samuel x. brase likes to write

The Work that Goes On

Posted in second novel by Sam X. on 13 September 2010

The problem with writing a novel is that while the end result is fucking awesome, it takes a lot of time to get from point A (zero pages) to point B (300 well edited pages). This is in comparison to a short story, say, of zero to 20 pages. You can take a week to plan the short, write it in a week, give it a couple weeks distance and edit it after. Five weeks work for what’s probably a fun, tight short story.

I don’t mind either of those situations, except that for the duration of the novel, I have no new short stories to add to my roster of material that can make the submission rounds. Subsequently, I now have a bunch of stories that have either been accepted or rejected 15 times and nothing new to get out. I feel out of touch when I’m not submitting stories.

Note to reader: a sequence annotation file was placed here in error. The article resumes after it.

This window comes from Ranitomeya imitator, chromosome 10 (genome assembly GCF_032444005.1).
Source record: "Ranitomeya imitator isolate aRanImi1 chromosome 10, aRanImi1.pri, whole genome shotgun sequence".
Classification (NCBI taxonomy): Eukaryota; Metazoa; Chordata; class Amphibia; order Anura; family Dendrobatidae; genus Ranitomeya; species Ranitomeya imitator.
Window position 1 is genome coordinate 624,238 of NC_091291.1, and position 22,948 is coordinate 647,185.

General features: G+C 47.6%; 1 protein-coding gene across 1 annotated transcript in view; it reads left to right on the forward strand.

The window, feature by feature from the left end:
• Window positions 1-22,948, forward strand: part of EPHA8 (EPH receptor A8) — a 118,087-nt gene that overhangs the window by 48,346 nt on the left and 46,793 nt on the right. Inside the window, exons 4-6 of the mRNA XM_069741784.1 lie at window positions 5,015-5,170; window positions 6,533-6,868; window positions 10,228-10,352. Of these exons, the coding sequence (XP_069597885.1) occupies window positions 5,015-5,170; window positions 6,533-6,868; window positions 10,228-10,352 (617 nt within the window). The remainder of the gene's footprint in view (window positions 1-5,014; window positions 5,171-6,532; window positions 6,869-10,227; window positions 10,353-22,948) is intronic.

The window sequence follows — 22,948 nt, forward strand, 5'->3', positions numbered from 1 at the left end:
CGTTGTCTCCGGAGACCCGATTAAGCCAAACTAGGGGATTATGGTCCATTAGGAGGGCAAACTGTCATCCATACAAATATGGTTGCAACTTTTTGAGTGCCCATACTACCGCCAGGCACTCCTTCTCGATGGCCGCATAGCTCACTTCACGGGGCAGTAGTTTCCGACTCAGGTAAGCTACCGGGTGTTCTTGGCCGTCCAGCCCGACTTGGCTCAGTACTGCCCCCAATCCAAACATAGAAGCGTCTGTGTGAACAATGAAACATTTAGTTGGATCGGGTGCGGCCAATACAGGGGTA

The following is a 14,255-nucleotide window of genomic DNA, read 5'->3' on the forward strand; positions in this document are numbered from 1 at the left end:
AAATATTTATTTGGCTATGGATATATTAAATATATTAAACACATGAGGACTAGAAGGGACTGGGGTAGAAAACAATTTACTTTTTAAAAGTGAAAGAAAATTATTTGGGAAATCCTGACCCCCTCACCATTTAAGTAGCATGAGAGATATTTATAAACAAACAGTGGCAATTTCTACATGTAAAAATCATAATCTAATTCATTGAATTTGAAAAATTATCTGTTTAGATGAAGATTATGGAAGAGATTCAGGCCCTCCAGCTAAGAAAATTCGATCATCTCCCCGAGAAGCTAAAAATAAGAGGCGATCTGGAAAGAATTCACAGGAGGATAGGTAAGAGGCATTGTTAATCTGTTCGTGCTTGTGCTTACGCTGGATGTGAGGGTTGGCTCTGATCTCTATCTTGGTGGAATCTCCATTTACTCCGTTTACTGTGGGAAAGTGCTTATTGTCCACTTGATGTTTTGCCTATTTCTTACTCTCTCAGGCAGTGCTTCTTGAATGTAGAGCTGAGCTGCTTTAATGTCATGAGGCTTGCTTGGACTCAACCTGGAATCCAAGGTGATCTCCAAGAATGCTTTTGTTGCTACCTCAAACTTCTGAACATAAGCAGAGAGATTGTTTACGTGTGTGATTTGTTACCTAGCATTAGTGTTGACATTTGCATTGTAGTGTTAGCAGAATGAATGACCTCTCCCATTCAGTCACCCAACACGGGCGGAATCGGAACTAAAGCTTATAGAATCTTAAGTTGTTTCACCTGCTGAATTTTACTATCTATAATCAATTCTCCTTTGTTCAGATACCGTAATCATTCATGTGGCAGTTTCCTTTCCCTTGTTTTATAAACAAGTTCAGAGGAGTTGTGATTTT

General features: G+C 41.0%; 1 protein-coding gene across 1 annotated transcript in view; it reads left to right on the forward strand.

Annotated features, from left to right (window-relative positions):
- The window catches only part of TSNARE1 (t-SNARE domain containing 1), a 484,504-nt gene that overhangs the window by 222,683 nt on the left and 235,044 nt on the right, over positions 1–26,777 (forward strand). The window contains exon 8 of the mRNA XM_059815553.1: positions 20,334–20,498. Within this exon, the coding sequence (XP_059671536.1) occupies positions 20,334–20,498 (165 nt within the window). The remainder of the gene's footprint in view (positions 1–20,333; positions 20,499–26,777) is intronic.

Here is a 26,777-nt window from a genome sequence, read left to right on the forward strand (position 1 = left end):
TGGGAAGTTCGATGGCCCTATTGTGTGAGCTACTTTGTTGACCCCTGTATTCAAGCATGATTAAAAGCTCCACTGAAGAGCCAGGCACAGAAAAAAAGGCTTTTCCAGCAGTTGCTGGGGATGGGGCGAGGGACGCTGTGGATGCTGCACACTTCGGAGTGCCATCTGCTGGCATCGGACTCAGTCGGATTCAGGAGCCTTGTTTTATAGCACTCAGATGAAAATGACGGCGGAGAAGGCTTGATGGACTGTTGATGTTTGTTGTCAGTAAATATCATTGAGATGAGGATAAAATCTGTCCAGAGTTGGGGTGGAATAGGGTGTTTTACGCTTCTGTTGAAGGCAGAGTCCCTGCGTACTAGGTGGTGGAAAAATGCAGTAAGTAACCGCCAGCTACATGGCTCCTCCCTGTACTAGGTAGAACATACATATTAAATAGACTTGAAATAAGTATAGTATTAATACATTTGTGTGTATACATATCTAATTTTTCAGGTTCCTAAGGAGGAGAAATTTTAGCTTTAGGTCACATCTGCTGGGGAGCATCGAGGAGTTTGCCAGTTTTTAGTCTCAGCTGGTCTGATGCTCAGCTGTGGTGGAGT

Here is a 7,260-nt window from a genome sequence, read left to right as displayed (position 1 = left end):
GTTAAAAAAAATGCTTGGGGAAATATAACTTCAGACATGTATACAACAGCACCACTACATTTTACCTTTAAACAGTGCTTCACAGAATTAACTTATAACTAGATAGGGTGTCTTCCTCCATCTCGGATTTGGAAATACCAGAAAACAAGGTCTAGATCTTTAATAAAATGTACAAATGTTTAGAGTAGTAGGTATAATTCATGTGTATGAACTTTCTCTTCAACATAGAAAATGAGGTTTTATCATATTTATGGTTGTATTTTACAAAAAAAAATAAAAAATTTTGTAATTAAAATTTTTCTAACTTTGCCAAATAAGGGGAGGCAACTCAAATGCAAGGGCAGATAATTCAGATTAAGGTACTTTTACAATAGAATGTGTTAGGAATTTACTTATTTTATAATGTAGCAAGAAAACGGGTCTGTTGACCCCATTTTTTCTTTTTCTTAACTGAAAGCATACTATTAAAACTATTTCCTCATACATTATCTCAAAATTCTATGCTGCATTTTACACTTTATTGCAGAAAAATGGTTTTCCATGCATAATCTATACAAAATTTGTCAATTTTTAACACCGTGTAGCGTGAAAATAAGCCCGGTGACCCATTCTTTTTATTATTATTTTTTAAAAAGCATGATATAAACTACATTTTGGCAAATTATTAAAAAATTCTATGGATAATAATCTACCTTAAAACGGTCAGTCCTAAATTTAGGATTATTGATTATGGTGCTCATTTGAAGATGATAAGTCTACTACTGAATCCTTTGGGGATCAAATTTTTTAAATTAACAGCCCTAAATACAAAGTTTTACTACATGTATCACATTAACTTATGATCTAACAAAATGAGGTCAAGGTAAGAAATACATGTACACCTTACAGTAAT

Nothing to be done for that, I suppose. I could take a break from the novel and write a short but–then I’d delay finishing my novel by at least 2-3 weeks. That doesn’t sound very attractive. So I suck it up and press on.

The novel itself goes well. Even in rough draft, I feel much more energized by the language in it than in my previous novel. My personal style, slowly crystallizing since junior year of college (2004), continues to develop. Reading Ulysses is slow going (I frequently fantasize about reading something else) but extremely worthwhile; it is, in fact, less like reading a book and more like reading a manual that rewires your brain, demolishes your previous views of language and then rebuilds in its own likeness.

I’m not saying I want to write like James Joyce; I’m not saying I ever could. I don’t want to, because while its possibly the most beautiful writing on the planet, it also keeps its ideas enigmatic. I’d rather be less confusing. But still, occasionally I write a sentence and think to myself, “Goddammit, too much Joyce in that one.” Usually, I let it slide.


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